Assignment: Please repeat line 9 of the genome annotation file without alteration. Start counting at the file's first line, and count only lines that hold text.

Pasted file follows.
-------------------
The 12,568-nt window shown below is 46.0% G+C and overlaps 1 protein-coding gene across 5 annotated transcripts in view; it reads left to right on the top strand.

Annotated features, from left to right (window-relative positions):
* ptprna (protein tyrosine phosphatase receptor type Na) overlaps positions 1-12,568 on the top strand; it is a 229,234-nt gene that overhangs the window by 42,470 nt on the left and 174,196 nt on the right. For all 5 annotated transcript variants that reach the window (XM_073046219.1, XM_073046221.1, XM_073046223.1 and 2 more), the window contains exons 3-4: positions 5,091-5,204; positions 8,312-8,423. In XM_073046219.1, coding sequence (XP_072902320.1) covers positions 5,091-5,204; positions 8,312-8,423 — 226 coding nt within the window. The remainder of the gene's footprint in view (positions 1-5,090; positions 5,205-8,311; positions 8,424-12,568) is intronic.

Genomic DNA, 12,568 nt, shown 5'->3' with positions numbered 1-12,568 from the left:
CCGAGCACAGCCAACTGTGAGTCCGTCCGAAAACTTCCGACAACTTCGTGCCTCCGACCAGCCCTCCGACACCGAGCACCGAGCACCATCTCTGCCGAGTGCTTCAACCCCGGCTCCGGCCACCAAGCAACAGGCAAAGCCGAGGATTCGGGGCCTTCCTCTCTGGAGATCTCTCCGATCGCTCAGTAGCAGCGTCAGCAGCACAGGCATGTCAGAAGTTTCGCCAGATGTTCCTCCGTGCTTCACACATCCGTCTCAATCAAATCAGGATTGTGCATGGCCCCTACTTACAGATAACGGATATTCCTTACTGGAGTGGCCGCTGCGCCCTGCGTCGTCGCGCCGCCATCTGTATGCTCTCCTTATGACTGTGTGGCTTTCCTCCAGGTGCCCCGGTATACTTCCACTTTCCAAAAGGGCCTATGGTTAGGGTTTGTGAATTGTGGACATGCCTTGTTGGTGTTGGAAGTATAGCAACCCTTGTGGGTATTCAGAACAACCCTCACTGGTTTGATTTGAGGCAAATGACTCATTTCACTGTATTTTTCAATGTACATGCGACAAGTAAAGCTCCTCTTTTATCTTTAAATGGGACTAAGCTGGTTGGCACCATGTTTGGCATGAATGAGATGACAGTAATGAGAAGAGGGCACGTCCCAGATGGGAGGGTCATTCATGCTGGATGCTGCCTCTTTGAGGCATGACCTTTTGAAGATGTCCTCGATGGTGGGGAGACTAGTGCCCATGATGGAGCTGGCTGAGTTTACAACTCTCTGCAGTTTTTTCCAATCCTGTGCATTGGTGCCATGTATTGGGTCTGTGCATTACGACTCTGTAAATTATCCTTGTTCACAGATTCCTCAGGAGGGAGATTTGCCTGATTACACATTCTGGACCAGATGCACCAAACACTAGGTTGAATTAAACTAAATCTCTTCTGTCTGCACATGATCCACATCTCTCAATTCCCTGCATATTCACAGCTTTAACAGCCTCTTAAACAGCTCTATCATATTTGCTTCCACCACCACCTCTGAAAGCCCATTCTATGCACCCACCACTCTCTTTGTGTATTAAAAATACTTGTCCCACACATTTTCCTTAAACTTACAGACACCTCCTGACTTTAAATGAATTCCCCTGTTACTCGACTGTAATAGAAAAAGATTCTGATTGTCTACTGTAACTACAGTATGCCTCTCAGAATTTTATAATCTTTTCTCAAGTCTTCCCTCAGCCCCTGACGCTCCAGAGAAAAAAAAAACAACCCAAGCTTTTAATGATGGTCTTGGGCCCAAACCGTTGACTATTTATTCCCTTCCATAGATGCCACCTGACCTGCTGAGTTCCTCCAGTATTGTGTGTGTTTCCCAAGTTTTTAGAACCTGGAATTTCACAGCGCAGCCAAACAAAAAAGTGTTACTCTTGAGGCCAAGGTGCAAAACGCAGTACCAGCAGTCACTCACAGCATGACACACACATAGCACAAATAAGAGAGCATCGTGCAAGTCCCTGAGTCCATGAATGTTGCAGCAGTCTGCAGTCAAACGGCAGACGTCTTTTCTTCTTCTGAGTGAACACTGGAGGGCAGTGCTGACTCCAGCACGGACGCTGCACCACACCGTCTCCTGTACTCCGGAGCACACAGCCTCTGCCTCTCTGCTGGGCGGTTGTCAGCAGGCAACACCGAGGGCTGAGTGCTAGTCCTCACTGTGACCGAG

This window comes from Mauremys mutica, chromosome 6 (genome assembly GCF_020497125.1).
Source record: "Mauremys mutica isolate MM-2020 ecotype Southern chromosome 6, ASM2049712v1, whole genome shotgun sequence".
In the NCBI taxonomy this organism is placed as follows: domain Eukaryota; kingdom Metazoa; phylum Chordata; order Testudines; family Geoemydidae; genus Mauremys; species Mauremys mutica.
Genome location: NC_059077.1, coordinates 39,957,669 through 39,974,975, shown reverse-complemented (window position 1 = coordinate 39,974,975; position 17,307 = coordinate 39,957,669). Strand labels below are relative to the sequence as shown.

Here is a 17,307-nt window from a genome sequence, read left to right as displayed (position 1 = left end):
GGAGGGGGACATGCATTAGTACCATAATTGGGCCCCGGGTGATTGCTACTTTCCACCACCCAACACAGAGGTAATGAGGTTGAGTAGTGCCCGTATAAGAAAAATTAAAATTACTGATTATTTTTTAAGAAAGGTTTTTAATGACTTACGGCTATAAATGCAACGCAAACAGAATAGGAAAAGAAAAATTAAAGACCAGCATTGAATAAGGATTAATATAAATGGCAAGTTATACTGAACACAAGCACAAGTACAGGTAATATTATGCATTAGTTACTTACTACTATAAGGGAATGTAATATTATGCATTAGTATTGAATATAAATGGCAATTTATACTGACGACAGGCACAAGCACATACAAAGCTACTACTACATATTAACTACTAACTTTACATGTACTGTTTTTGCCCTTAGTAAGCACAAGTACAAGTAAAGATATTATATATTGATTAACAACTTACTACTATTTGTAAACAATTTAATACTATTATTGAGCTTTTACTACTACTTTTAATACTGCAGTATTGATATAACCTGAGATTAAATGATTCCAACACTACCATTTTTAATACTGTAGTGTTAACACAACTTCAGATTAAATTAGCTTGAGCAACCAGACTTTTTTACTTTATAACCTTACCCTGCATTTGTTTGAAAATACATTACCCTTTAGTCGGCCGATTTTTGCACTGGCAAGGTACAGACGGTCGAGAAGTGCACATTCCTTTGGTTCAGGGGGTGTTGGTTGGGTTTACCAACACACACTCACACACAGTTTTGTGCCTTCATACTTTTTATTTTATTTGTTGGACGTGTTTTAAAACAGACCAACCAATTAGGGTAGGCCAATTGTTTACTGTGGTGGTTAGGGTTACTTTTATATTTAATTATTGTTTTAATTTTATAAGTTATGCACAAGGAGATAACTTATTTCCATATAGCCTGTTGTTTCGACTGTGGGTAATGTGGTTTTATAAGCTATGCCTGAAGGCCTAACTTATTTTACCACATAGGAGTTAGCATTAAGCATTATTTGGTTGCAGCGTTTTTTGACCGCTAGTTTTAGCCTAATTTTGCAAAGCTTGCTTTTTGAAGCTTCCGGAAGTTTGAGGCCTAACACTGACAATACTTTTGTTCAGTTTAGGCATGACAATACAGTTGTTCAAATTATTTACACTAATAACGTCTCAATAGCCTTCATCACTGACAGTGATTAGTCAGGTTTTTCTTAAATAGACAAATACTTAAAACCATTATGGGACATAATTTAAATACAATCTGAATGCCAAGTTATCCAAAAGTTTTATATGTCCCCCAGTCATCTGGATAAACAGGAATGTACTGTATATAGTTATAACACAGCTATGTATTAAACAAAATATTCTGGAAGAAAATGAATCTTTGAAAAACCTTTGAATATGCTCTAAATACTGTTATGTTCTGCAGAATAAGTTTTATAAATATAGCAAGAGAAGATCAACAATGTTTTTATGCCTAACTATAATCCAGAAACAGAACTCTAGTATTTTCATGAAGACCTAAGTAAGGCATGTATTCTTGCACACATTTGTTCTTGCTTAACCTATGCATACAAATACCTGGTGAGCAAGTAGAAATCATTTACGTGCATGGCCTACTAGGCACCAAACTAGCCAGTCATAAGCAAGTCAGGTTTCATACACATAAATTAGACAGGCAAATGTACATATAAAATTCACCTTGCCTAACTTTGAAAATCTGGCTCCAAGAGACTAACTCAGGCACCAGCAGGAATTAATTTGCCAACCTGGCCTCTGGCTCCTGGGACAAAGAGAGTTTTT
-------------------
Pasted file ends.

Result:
Genome location: NC_059077.1, coordinates 39,957,669 through 39,974,975, shown reverse-complemented (window position 1 = coordinate 39,974,975; position 17,307 = coordinate 39,957,669). Strand labels below are relative to the sequence as shown.